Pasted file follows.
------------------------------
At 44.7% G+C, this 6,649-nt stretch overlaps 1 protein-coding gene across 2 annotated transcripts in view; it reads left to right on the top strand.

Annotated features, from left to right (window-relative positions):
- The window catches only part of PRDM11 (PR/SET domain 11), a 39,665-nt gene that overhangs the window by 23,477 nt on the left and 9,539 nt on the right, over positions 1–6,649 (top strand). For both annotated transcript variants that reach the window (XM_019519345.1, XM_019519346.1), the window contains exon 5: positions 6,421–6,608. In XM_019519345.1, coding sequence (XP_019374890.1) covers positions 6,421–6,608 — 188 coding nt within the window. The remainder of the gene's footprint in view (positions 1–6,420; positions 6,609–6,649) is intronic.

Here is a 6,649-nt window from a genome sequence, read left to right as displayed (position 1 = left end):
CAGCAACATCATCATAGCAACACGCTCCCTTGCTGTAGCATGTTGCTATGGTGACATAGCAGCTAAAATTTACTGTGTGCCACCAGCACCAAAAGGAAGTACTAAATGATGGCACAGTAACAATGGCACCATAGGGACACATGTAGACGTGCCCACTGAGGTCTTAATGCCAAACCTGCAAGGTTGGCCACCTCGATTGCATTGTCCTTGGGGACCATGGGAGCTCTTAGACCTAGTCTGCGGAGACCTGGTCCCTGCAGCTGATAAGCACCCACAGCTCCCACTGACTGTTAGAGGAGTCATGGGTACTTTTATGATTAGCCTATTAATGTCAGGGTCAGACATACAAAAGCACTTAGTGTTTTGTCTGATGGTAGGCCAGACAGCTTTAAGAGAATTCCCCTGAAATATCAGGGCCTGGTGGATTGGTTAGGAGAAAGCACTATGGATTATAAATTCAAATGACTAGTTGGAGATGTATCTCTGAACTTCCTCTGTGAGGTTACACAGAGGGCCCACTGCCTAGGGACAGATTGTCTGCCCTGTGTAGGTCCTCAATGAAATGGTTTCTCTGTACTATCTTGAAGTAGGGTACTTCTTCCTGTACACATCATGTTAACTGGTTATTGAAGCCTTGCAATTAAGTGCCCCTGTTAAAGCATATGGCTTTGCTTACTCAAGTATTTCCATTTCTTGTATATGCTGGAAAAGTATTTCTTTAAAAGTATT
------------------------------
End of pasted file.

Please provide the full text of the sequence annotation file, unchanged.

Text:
At 44.7% G+C, this 6,649-nt stretch overlaps 1 protein-coding gene across 2 annotated transcripts in view; it reads left to right on the top strand.

Annotated features, from left to right (window-relative positions):
- The window catches only part of PRDM11 (PR/SET domain 11), a 39,665-nt gene that overhangs the window by 23,477 nt on the left and 9,539 nt on the right, over positions 1–6,649 (top strand). For both annotated transcript variants that reach the window (XM_019519345.1, XM_019519346.1), the window contains exon 5: positions 6,421–6,608. In XM_019519345.1, coding sequence (XP_019374890.1) covers positions 6,421–6,608 — 188 coding nt within the window. The remainder of the gene's footprint in view (positions 1–6,420; positions 6,609–6,649) is intronic.

Here is a 6,649-nt window from a genome sequence, read left to right as displayed (position 1 = left end):
CAGCAACATCATCATAGCAACACGCTCCCTTGCTGTAGCATGTTGCTATGGTGACATAGCAGCTAAAATTTACTGTGTGCCACCAGCACCAAAAGGAAGTACTAAATGATGGCACAGTAACAATGGCACCATAGGGACACATGTAGACGTGCCCACTGAGGTCTTAATGCCAAACCTGCAAGGTTGGCCACCTCGATTGCATTGTCCTTGGGGACCATGGGAGCTCTTAGACCTAGTCTGCGGAGACCTGGTCCCTGCAGCTGATAAGCACCCACAGCTCCCACTGACTGTTAGAGGAGTCATGGGTACTTTTATGATTAGCCTATTAATGTCAGGGTCAGACATACAAAAGCACTTAGTGTTTTGTCTGATGGTAGGCCAGACAGCTTTAAGAGAATTCCCCTGAAATATCAGGGCCTGGTGGATTGGTTAGGAGAAAGCACTATGGATTATAAATTCAAATGACTAGTTGGAGATGTATCTCTGAACTTCCTCTGTGAGGTTACACAGAGGGCCCACTGCCTAGGGACAGATTGTCTGCCCTGTGTAGGTCCTCAATGAAATGGTTTCTCTGTACTATCTTGAAGTAGGGTACTTCTTCCTGTACACATCATGTTAACTGGTTATTGAAGCCTTGCAATTAAGTGCCCCTGTTAAAGCATATGGCTTTGCTTACTCAAGTATTTCCATTTCTTGTATATGCTGGAAAAGTATTTCTTTAAAAGTATT